Burford / habitational name from places in Oxfordshire and Shropshire, derives from the Old English words burh ‘stronghold’, ‘fortified manor’ or ‘hill town’ and ‘ford’ the crossing of a river.
Burford, often referred to as ‘the gateway to the Cotswolds’ is an historical medieval market town located on the River Windrush in The Cotswold hills situated in the West Oxfordshire area of The Cotswolds.
Burford is located 18 miles (29km) west of Oxford and 22 miles (35km) southeast of Cheltenham, and about 2 miles (3km) from the Gloucestershire county border.
Burford can be found just 3 miles from the Swan Inn at Swinbrook via an idyllic walk through the beautiful Windrush Valley. Whatever the season; spring, summer, autumn or winter it’s a glorious route along the banks of the River Windrush via the beautiful hamlet of Widford including St Oswalds Church all the way into picturesque town of Burford.
THE HISTORY OF BURFORD
One of the first references to Burford is in the Domesday Book of 1086. Burford originated in the Saxon period during the reign of William Rufus with the founding of a settlement established near the River Windrush. The community continued to develop until the Norman conquest of England, when the new town of Burford was built.
Burford was granted one of the earliest Charters in the country by Robert Fitzhamon. This removed the village from the ancient feudal system giving it’s inhabitants important rights, one of the most significant was ‘to hold a market’. Fitzhamon was duly acknowledged when the community used his family coat of arms as their official seal. Burford has remained a town to this day.
The market developed over the years to include many industries within the locality. Local sheep farming produced wool, being complemented by mills and weavers, hence it’s long reputation as a thriving wool town. A rich agricultural landscape ensured flour mills flourished. Local quarries supplied limestone for buildings. Other industries as diverse as bell-founding to brewing and leather working to clarinet making ensured Burford became one of the wealthiest towns in the country at the time.
Burford’s position on a major geographical axis on a north/south and east/west crossroads provided easy access with good distribution routes to all corners of the country ensuring trade was always robust. The town also served as a major route for coaches with an abundance of inns and hostelries providing accommodation and subsistence for both business and the towns many visitors.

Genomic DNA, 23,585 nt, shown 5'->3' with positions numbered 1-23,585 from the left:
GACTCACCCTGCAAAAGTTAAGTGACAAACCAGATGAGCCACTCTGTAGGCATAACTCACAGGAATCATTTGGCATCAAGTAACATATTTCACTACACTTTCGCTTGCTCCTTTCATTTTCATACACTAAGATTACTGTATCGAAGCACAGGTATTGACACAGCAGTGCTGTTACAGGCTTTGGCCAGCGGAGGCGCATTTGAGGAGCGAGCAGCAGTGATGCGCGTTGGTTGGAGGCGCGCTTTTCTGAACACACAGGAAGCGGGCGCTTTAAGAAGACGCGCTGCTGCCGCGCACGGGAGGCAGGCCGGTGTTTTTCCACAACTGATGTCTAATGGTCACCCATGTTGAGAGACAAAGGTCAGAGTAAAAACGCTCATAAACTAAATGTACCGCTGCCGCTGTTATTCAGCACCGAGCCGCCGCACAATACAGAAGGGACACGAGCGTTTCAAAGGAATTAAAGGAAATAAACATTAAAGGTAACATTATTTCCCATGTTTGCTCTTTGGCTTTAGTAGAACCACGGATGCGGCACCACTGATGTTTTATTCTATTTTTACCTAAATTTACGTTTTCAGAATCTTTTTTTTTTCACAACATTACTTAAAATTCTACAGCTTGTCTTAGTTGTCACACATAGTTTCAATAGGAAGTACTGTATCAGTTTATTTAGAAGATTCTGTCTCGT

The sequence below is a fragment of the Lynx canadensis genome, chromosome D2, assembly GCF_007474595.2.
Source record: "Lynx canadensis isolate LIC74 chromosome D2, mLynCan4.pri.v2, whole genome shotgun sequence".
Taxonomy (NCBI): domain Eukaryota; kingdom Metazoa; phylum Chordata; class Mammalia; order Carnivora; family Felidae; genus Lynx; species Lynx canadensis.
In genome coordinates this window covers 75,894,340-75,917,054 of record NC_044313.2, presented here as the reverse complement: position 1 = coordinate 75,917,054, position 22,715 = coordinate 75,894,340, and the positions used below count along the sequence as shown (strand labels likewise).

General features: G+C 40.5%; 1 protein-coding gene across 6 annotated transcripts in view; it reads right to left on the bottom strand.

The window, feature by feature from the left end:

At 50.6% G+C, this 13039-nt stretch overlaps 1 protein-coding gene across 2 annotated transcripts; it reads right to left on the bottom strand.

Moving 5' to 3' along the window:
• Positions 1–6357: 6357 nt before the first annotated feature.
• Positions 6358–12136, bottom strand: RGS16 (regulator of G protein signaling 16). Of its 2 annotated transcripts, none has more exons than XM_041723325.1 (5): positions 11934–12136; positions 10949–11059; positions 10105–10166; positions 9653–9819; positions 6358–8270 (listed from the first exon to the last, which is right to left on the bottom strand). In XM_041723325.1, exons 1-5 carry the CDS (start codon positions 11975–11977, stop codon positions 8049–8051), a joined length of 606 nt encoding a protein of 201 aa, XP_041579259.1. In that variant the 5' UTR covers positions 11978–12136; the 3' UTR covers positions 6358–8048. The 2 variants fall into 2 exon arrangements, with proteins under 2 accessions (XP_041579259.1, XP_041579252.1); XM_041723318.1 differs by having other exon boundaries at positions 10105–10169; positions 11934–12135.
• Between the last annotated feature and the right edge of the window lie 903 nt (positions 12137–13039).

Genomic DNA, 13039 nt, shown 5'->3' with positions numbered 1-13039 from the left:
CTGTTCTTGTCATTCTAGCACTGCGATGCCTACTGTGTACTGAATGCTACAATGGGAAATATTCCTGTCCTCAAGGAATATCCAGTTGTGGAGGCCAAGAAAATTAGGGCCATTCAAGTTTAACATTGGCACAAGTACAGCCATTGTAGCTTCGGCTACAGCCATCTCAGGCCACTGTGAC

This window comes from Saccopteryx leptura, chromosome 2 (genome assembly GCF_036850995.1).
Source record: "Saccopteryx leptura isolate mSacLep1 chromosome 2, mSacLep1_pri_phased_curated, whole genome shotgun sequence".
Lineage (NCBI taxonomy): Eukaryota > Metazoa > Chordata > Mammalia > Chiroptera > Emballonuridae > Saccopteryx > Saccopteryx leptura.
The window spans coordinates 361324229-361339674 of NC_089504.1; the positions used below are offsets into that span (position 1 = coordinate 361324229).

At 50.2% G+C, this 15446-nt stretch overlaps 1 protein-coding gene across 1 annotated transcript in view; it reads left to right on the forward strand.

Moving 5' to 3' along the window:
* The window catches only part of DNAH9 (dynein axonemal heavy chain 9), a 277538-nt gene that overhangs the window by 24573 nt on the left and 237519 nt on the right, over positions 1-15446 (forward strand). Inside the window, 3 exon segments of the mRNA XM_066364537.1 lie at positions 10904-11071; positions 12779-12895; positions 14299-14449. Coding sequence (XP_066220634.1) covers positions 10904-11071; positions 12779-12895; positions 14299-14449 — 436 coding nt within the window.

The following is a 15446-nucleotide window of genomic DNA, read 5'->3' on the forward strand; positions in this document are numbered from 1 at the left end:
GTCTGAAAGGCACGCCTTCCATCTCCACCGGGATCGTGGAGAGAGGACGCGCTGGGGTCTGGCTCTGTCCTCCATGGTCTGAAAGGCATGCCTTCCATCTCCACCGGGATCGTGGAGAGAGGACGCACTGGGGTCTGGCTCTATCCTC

By the mid 1800’s when rail travel had out grown the stage coach and with a significant downturn in the agricultural economy Burford fell into decline. It was not until many decades later that it’s fortunes changed when the motor car reinvigorated the interest and access to the English countryside in such locations as The Cotswolds.
Records, Charters and other artefacts dating from these early years can be found in the Tolsey Museum on Burford High Street on the site of the ancient Burford crossroads at the centre of Burford’s old market place.
With it’s unique and wonderfully unspoilt character, Burford is as inspiring today to both locals and visitors as it would have been throughout it’s colourful history.
From top of Burford high street you can observe one of The Cotswolds’ most dramatic sights: the high street, with it’s heritage colour palette, lined by soft limestone and part timbered period buildings with mullioned windows and quirky gables all sweeping downhill to a picturesque stone arched bridge that crosses the beautiful River Windrush, as it gently meanders through The Cotswolds including Swinbrook and onto the neighbouring town of Bourton on the Water and beyond.
The town centre has some wonderful historic buildings including a selection of 15th-century houses and a baroque style townhouse that is now Burford Methodist Church. Nearby 15th-century almshouses line Church Lane in Warwick Hall Garden.
Tolsey Museum on Burford High Street was built in 1500AD. It is an ancient, early Tudor half-timbered former market house on stone pillars. The name ‘Tolsey’ originates because of the ‘tolls’ that wealthy traders paid to use it’s market facilities to do business. In times gone by wool merchants would meet in the open space in-between the stone pillars and conduct their trading negotiations. At one point in time it was also the seat of the Borough Court.
Another of the town centre’s most notable buildings is the Grade I listed Church of England parish church of Saint John the Baptist dating largely from the 15th century. It is known for its merchants’ guild chapel, a memorial to Henry VIII’s barber-surgeon, Edmund Harman. It’s Norman tower is capped by a slender 15th century spire. Both elements inspired William Morris to establish the Society for the Protection of Ancient Buildings.
In 1649 the church was used as a prison during the English Civil War, when the New Model Army Banbury mutineers or ‘Levellers’ were were rounded up and imprisoned there. Three of the leading Leveller soldiers were summarily executed against the church wall, where you can still see the bullet holes. Some of the 340 prisoners while incarcerated left carvings and graffiti, which still survive in the church today.
Spanning almost the length of the town there is Burford’s high street. It hosts some of the most unique and enduring independent brands and shops to be found in The Cotswolds catering for all tastes and lifestyle. A rare example of a high street yet to be impacted by major high street brands.
The shops provide a rich selection of produce, clothing, antiques, period furniture, art, gifts and much more. A good example being England’s oldest pharmacy founded in 1734, Robert Reavley at 124 High Street.
Whatever your reason for visiting and staying in or around the Cotswold town of Burford you are sure to find something to cherish and enjoy whatever your interests or the time of year.